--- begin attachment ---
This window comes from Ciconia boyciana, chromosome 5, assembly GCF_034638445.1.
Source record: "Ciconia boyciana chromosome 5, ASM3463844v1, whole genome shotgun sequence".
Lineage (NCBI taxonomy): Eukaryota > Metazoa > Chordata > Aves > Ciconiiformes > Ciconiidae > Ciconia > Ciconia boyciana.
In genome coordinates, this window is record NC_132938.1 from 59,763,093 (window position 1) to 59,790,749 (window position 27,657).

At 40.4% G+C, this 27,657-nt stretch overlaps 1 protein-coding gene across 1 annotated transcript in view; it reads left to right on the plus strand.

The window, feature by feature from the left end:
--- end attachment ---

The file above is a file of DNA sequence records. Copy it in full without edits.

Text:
This window comes from Ciconia boyciana, chromosome 5, assembly GCF_034638445.1.
Source record: "Ciconia boyciana chromosome 5, ASM3463844v1, whole genome shotgun sequence".
Lineage (NCBI taxonomy): Eukaryota > Metazoa > Chordata > Aves > Ciconiiformes > Ciconiidae > Ciconia > Ciconia boyciana.
In genome coordinates, this window is record NC_132938.1 from 59,763,093 (window position 1) to 59,790,749 (window position 27,657).

At 40.4% G+C, this 27,657-nt stretch overlaps 1 protein-coding gene across 1 annotated transcript in view; it reads left to right on the plus strand.

The window, feature by feature from the left end: